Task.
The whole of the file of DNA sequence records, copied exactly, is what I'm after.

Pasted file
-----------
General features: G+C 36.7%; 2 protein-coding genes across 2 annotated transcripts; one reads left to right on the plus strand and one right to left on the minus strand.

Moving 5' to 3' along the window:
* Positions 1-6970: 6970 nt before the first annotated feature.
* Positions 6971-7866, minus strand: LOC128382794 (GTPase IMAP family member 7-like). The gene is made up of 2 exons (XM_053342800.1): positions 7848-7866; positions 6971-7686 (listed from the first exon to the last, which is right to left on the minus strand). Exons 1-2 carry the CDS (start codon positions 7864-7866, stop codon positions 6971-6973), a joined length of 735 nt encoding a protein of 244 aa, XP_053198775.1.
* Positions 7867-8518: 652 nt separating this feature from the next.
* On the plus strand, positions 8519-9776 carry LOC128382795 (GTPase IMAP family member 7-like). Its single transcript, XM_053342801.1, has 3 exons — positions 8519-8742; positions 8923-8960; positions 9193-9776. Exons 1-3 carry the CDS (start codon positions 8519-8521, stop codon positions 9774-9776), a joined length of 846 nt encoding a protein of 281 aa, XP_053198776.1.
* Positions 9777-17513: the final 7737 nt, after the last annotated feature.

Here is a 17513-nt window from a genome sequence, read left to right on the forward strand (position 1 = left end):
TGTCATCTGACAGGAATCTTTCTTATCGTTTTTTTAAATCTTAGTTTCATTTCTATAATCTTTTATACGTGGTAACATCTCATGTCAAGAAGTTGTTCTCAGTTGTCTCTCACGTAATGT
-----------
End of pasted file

General features: G+C 36.7%; 2 protein-coding genes across 2 annotated transcripts; one reads left to right on the plus strand and one right to left on the minus strand.

Moving 5' to 3' along the window:
* Positions 1-6970: 6970 nt before the first annotated feature.
* Positions 6971-7866, minus strand: LOC128382794 (GTPase IMAP family member 7-like). The gene is made up of 2 exons (XM_053342800.1): positions 7848-7866; positions 6971-7686 (listed from the first exon to the last, which is right to left on the minus strand). Exons 1-2 carry the CDS (start codon positions 7864-7866, stop codon positions 6971-6973), a joined length of 735 nt encoding a protein of 244 aa, XP_053198775.1.
* Positions 7867-8518: 652 nt separating this feature from the next.
* On the plus strand, positions 8519-9776 carry LOC128382795 (GTPase IMAP family member 7-like). Its single transcript, XM_053342801.1, has 3 exons — positions 8519-8742; positions 8923-8960; positions 9193-9776. Exons 1-3 carry the CDS (start codon positions 8519-8521, stop codon positions 9774-9776), a joined length of 846 nt encoding a protein of 281 aa, XP_053198776.1.
* Positions 9777-17513: the final 7737 nt, after the last annotated feature.

Here is a 17513-nt window from a genome sequence, read left to right on the forward strand (position 1 = left end):
TGTCATCTGACAGGAATCTTTCTTATCGTTTTTTTAAATCTTAGTTTCATTTCTATAATCTTTTATACGTGGTAACATCTCATGTCAAGAAGTTGTTCTCAGTTGTCTCTCACGTAATGT